On 12 February 2021, Amsterdam Museum live-streamed a symposium from Felix Meritis. The symposium was inspired by the exhibition Refresh Amsterdam and investigated the state of the city’s artistic climate through panel discussions, a column and a performance. The second panel discussion focused on the various descriptive and defining labels applied to and by makers, with Bas Kosters (artists, fashion designer), Sioejeng Tsao (illustrator, activist), Christian Guerematchi (dancer, choreographer) and Clayde Menso (director of Amerpodia). Amsterdam Museum asked Rowan Stol to write an essay based on the discussion.
Artist. Activist. Artivist. The speakers nod as the various labels they apply to themselves are discussed. It may seem contradictory to explore how makers describe themselves in a panel dedicated to the critical discussion of such descriptions – yet it is an unavoidable part of today’s artistic climate to be subjected to categorization.
The search for appropriate labels must be conducted with care, since the conventional labels are inextricably connected to certain views and associations, as is the case with the ambiguous term “urban arts”. Taken at face value, the term should be widely applicable, covering a variety of art produced in or on the subject of cities. Yet in practice, it appears that the term is primarily used to describe art created by Black makers. The result is that many makers are pigeonholed into the same “urban” category, however varied their work may be. For example, in an interview with Tyler the Creator, the musician described his winning of the Grammy for Best Rap Album in 2018 as an ambivalent compliment. Although the award represented a recognition of his work, but only within the confines of a clearly demarcated category. The “Rap” category acts as a catch-all for many different genres, each of which has its own influences and forms of expression. Despite the great deal of development and innovation taking place in the world of rap, and despite the fact that other forms of music are allowed the privilege of diversity, rap music is still reduced to a single category. And even then it’s often not seen as real art.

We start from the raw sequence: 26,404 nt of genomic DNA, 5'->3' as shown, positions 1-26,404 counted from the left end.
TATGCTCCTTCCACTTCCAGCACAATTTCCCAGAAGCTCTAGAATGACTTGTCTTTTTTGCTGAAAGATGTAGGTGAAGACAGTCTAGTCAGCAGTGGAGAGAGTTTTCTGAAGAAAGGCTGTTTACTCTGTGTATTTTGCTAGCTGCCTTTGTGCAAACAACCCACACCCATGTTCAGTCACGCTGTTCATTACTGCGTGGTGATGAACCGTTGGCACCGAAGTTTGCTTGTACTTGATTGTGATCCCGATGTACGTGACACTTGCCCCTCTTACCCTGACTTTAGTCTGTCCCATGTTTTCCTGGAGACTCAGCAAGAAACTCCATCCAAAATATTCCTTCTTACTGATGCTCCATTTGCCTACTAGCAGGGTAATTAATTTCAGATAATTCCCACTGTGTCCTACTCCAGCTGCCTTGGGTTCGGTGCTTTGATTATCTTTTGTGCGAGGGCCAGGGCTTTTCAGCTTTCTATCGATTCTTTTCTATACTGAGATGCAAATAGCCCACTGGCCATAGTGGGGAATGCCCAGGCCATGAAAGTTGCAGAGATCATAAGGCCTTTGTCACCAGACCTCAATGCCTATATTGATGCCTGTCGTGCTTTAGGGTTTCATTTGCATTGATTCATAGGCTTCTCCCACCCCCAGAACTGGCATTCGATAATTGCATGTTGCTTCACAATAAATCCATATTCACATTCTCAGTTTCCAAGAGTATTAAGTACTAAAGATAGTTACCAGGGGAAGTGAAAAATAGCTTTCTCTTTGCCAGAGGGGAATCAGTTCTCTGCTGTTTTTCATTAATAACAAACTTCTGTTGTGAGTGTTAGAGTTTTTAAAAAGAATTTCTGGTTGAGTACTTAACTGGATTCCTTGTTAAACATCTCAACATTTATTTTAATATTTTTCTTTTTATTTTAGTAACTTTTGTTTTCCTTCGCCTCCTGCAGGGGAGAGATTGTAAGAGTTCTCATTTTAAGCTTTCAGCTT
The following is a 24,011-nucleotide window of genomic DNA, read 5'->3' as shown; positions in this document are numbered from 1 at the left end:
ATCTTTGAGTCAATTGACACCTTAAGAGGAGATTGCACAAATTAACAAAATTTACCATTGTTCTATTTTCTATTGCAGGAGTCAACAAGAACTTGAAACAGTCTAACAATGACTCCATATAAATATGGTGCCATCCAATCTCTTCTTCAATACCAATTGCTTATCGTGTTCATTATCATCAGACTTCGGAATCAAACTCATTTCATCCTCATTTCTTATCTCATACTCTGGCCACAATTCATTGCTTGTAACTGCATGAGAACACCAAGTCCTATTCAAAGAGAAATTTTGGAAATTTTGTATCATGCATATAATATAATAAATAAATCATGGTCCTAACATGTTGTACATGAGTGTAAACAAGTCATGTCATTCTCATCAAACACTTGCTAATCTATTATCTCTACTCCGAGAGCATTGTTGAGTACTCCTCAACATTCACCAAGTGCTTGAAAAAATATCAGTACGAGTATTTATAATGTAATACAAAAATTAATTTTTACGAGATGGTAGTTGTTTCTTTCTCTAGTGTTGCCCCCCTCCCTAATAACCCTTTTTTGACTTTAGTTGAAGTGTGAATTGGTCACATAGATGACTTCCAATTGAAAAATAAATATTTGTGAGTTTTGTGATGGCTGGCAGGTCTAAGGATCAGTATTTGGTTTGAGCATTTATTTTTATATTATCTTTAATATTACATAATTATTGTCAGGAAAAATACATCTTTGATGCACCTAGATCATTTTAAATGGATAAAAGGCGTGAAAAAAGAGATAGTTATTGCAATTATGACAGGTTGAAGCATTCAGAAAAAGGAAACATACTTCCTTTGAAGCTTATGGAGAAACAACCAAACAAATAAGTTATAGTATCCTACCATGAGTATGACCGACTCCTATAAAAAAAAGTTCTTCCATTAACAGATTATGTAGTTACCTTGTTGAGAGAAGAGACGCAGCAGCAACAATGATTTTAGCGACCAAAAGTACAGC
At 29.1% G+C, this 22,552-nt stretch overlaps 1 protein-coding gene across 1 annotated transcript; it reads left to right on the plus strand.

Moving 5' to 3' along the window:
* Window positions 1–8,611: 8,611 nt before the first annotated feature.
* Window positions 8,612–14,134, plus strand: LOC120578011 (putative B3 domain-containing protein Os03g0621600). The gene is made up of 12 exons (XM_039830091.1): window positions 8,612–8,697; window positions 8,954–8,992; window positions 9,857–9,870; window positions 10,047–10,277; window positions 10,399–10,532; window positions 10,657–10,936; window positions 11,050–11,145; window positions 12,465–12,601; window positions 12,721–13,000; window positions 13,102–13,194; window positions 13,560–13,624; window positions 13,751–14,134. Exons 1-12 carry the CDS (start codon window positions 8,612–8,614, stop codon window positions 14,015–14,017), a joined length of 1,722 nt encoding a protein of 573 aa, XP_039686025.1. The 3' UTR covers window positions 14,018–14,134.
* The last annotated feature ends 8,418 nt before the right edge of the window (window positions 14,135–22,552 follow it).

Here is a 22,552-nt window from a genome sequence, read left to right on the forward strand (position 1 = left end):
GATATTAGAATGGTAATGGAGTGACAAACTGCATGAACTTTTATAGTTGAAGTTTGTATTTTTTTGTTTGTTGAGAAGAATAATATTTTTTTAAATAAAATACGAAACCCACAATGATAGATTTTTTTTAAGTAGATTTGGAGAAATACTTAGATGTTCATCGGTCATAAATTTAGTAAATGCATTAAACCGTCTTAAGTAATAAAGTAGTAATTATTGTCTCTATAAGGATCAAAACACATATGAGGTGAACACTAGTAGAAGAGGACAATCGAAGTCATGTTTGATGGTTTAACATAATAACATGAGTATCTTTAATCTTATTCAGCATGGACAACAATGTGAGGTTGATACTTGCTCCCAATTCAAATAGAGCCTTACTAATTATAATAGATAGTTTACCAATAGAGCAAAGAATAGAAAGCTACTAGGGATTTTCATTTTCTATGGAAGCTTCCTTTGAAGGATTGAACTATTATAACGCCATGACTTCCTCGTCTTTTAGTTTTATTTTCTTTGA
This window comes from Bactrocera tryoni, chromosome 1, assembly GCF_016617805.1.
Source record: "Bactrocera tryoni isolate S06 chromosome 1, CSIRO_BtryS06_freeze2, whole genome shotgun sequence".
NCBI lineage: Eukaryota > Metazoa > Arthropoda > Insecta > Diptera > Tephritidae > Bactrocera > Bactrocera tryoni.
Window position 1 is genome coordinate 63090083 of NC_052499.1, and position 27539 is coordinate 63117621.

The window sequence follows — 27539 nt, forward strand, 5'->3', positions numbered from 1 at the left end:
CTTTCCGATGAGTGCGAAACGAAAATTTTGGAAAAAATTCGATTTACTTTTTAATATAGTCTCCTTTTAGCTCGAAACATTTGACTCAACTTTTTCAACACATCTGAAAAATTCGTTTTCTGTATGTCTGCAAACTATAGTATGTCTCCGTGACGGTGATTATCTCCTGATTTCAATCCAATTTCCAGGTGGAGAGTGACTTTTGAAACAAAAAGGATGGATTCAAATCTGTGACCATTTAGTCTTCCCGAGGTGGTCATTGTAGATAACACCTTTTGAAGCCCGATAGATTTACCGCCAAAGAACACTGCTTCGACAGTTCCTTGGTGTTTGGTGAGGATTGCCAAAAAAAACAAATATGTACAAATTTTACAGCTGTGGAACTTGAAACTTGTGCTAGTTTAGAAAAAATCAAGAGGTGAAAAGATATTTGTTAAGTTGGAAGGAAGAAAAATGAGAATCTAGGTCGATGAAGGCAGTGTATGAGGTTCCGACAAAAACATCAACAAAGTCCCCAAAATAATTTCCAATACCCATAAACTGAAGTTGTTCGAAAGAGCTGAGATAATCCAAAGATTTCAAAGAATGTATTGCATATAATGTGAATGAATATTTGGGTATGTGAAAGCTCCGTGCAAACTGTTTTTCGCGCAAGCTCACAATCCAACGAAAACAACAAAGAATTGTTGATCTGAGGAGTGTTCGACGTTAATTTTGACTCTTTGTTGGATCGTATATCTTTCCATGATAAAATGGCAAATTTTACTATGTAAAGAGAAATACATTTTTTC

Christian Guerematchi is critical of the way the term “urban arts” is used by institutes for similar reasons. He sees the same division in the world of dance, where “urban” dance is distinguished from, say, classically trained dance. Only the latter is considered art, and is therefore appreciated as high culture. Guerematchi argues that newer forms of dance should be embraced, and that we should let go of the distinction between “high” and “low” culture. This is a distinction that is maintained through the associations inherent in categorizing labels like “urban arts”. To differentiate between different forms of arts, considering some as more legitimate than others, is to do a disservice to the quality and fluidity of contemporary makers.
The concept of what a “maker” should be similarly restricts the reality of artistic practice. There are still funds who require applicants to have graduated from an art school. Sioejeng Tsao, a self-taught illustrator, is living proof of why such requirements are unfair to artists: they imply that artisthood must be legitimized by an institute in order to have validity. Tsao adds that not all people have families who encourage artistic careers, due to the lack of financial certainty. By setting such requirements, funds exclude makers who have nevertheless chosen to walk this path under their own steam.
At the same time, labels can be useful for makers to profile themselves within a particular niche, and thereby to reach relevant groups, Tsao says. Clayde Menso adds that funds with such labels as “urban” explicitly aim to reach makers who have so far been under-represented in funds. These makers must be actively sought out to ensure that the money finds its way to them, too. However, none of this changes the fact that the devolution of “urban” into a catch-all label that no one recognizes themselves in any longer is an unwelcome and harmful development.
To get a grip on the constantly expanding world of art, we are always looking for ways to classify people, practices and art forms. Yet by and large, these labels remain too restrictive for contemporary makers. The panel calls for a more fluid approach in which the contemporary artistic climate is treated as a perpetually shifting ecosystem, rather than a structured grid of predefined categories and pigeonholes. An ecosystem that also comprises independent initiatives by makers as well as night culture, Menso emphasizes. We must recognize the fluid diversity of makers and their practices before we can start becoming a sector that revolves around the freedom to create.